March 14, 2020
I am writing to you as Western, our State, and our world address the many challenges posed by COVID-19. In the coming weeks, the ways many of us connect with one another will be different from what we are accustomed to. Please know that while I will be working remotely to the extent possible, our incredible community of LGBTQ+ people and fierce allies here at Western is always at the core of my work. I am here for you. You can reach me by email or phone, and I am happy to schedule times to connect via video conference or a call.
As I’ve thought about communicating with you in recent days, two topics have come continually to mind. First, at this time of uncertainty, we must be especially vigilant about rejecting racist and xenophobic words and actions. As over 100 LGBTQ+ organizations wrote earlier this week, “LGBTQ+ communities are very familiar with the phenomena of stigma and epidemics.” Wherever you are, please remember that bias and misinformation are unconscionable and cause great harm.
Second, we’ve read a lot about social distancing as an important action we can take to help prevent the spread of COVID-19. But for some LGBTQ+ young adults, social distancing may also mean spending more time than usual with family of origin and no time engaging in-person with other LGBTQ+ people. Time with LGBTQ+ community can be affirming and life-giving, so it can be beneficial to think about how to care for yourself – including maintaining positive social connections – while practicing social distancing. Here are a few ideas:
- Reach out to say hello and express care for one another, and to ask for connection when you need it.
- Routine during times of disruption can be helpful. You might even make a reminder in your phone or planner prompting you to text a friend or search for a daily dose of queer awesomeness online, like those provided by GLAAD’s amp and NEON projects.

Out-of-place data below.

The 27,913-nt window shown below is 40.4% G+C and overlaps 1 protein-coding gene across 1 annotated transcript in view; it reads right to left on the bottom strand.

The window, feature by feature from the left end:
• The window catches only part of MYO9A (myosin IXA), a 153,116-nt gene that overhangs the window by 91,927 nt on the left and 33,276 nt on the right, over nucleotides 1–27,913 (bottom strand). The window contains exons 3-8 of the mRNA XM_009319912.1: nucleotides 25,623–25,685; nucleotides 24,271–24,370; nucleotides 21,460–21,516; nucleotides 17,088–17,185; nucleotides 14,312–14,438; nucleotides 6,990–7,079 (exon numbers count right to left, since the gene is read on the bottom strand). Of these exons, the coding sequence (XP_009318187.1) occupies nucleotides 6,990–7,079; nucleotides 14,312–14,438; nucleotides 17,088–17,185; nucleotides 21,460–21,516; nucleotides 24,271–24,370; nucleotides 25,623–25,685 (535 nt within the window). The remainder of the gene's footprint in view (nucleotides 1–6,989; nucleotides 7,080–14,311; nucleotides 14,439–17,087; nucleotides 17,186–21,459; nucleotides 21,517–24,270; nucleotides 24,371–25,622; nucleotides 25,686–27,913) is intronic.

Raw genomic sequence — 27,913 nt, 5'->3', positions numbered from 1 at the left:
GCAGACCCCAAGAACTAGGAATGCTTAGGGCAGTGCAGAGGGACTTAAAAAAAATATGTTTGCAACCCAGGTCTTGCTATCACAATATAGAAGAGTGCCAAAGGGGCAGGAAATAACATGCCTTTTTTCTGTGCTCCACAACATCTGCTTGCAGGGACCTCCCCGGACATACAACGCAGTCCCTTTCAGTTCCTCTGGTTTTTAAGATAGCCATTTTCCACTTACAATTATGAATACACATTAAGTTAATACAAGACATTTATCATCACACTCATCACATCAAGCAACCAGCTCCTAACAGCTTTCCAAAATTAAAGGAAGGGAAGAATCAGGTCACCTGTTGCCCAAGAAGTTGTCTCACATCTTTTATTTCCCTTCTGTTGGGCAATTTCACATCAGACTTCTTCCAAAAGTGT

- Use online technology like Google Hangouts to talk live with groups of friends.
- If there are times when aspects of your identity aren’t seen, respected, or valued, remember that you know best who you are (and that this is true even if you’re still figuring out who you are!). Your whole self is real and beautiful. Come back to this refrain as needed. It’s true.
- If you’re concerned about spending prolonged time with people who do not support all of your fabulous self, consider these self-care tips from the Trevor Project. Trans Lifeline’s Peer Support Hotline can be another source of support.
- Bring some queer culture to your 20 second handwashing with these song ideas.
I am fortunate to often witness the ways you act with love for yourselves and one another in our Western community. In the coming weeks, we all have opportunities to bring queer ingenuity to how we connect and offer care. And when in-person classes and gatherings resume, there will be many of us here to share caring space with you. Be well, and be in touch.